Be Like Einstein’s Mom …
Be Like Einstein’s Mom
Recently I read an interview of Albert Einstein in 1907 where he shared a difficult moment that changed his life.
“One day I overheard the teacher tell the inspector that I was “addled” and it would not be worthwhile keeping me in school any longer. I was so hurt by this last straw that I burst out crying and went home and told my mother about it. Then I found out what a good thing a good mother is. She came out as my strong defender. Mother love was aroused, mother pride wounded to the quick. She brought me back to the school and angrily told the teacher that he didn’t know what he was talking about, that I had more brains than he himself, and a lot more talk like that. In fact, she was the most enthusiastic champion a boy ever had, and I determined right then that I would be worthy of her and show her that her confidence was not misplaced.”
What struck me most about this moment is how we tend to live up to expectations, ours and those others place on us. Sadly, many of us, myself included, hold on to negative expectations and often don’t challenge them; “you aren’t an artist”, “you can’t play because you are too small”, “you’re not smart.” Many times we are told these things by well-meaning people. They are trying to save us from hurt and humiliation. Still, those spoken expectations or limitations can affect us for a lifetime and hold us back.
So, be like Einstein’s mother. First of all, challenge any of the spoken or imagined limited expectations you place on yourself. What if you expected more? And be the person that helps someone else lift their limitations. Help they realize their own genius. Most importantly, don’t just tell them, teach them.
Do You Feel Lucky? …
Do You Feel Lucky?
I don’t believe in luck. Or at least I didn’t use to believe in it. I believed that my life was a consequence of the hard work and preparedness that I put into it. That is true, but I was missing an essential element in the reality of my life…I’m a lucky man. I have had the fortune to be born into a family which provided a safe, secure and loving place and afforded me the opportunity of good education. But there is much more to my luck.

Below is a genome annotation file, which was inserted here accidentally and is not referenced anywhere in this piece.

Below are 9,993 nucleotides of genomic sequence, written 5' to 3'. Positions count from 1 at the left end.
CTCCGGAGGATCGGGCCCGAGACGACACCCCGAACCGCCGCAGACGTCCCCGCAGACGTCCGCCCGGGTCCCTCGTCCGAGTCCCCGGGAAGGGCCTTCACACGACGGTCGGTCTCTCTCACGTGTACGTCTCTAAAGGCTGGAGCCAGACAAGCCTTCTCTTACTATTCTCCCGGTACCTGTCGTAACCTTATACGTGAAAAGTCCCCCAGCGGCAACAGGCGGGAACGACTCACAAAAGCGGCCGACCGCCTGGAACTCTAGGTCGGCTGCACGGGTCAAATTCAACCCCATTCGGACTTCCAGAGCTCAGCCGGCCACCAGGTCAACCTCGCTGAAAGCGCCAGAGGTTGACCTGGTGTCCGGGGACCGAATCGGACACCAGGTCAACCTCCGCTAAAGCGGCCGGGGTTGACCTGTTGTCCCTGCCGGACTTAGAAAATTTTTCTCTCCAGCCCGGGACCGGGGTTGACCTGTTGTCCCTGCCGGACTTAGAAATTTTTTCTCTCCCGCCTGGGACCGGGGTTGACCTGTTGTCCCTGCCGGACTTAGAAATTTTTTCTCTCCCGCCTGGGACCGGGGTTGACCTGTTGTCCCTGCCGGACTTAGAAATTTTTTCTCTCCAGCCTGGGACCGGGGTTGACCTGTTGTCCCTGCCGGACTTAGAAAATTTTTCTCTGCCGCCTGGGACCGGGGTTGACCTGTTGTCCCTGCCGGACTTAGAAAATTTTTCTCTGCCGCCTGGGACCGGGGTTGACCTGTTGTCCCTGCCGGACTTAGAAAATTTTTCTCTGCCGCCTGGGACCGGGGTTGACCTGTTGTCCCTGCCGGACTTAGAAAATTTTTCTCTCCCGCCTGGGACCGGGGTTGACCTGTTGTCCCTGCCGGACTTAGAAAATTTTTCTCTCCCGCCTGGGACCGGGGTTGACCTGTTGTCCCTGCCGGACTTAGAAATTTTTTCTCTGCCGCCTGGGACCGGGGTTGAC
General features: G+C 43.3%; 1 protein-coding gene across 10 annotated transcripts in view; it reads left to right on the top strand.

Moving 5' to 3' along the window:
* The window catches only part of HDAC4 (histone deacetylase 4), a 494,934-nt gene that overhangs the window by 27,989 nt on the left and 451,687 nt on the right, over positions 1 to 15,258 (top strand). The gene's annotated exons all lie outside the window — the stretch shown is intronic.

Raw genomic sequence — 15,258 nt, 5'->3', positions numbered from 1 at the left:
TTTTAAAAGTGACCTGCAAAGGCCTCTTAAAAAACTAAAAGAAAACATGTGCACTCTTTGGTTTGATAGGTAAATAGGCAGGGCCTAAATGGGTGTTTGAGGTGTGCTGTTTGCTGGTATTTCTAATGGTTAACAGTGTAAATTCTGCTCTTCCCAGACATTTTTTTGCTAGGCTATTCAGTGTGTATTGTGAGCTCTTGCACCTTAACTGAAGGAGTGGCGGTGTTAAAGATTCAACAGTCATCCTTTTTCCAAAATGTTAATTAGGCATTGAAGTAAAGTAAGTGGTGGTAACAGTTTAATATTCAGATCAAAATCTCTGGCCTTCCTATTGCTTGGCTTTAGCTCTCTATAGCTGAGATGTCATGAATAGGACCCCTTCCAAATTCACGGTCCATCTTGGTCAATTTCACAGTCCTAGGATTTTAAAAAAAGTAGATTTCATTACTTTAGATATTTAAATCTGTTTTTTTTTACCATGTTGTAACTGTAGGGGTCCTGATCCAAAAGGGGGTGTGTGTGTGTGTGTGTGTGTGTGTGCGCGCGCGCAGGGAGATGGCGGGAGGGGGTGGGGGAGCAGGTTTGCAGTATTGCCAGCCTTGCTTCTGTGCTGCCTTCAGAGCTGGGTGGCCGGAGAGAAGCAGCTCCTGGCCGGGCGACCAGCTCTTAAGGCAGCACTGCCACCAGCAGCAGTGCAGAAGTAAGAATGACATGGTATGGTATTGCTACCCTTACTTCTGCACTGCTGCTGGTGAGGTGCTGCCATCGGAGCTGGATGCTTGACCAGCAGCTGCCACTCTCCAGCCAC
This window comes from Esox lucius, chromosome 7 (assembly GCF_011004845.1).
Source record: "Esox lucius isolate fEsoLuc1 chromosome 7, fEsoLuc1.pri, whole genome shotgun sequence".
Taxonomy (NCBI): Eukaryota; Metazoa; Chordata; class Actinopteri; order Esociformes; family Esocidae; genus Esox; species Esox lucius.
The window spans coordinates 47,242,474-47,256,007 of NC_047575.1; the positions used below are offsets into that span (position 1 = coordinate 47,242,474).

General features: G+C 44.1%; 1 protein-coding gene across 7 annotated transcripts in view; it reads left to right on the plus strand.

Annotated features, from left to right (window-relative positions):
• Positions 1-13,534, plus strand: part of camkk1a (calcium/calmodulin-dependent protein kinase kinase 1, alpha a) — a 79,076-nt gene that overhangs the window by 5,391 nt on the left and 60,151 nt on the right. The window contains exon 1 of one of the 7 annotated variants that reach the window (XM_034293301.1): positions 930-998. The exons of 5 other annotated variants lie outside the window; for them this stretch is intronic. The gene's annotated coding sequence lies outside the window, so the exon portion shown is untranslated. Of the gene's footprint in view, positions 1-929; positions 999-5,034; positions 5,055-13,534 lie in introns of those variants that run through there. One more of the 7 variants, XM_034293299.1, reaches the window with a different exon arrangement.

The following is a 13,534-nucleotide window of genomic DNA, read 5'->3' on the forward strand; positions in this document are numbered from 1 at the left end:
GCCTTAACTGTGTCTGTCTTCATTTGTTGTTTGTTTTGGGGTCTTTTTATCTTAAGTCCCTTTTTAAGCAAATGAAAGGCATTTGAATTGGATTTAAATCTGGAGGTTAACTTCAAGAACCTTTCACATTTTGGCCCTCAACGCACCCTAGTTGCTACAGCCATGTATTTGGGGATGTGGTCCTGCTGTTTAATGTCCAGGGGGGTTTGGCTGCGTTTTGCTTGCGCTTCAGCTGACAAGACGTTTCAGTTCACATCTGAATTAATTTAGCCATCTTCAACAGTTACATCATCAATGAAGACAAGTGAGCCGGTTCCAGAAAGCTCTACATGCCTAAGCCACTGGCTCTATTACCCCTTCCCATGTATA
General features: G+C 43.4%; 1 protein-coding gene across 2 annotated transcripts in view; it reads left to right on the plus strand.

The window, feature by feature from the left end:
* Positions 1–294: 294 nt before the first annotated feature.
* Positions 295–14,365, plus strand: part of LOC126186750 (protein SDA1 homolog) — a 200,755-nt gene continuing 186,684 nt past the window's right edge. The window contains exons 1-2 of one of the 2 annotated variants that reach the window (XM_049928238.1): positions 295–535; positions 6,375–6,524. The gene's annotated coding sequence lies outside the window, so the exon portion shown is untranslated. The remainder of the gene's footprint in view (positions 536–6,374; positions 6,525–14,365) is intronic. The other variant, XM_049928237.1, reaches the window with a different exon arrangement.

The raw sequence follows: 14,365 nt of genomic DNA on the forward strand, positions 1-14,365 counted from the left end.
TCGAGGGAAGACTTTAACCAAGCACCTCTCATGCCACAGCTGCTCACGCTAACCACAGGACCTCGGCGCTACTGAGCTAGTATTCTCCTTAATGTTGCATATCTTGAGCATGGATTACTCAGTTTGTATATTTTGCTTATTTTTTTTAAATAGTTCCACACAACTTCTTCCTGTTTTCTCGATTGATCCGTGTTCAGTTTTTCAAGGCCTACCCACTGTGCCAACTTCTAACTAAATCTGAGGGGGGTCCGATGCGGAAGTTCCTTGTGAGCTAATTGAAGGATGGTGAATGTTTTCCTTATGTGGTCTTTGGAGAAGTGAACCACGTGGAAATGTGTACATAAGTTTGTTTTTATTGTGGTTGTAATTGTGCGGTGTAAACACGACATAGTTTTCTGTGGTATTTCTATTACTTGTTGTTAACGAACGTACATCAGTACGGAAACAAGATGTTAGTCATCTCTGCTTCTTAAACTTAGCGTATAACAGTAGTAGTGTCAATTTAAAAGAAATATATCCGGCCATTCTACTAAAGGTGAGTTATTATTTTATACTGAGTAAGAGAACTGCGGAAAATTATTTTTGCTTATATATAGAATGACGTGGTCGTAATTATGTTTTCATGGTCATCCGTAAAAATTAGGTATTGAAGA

It is critical to our own personal development not to become enamored with our own notions of ourselves as a “self-made” person like I was. First of all, research proves that to be untrue. Robert Frank in Success and Luck makes the point that we totally overestimate the amount our contributions bring to our success in life. But why does this make any difference?
First of all, there is primary research that people who believe they are lucky act differently than those who don’t believe they are lucky. They are more likely to look for opportunities (believing they will show up) and more likely to try something new that may make them successful. Additionally lucky people realize they didn’t succeed alone. They are more likely to be grateful to others and to help others have the same “lucky” breaks they enjoyed. So, the key is to work hard, be diligent and realize how lucky you are.
So, do you feel lucky? If so, then think about the lucky breaks you have had and see if you can give that to someone else.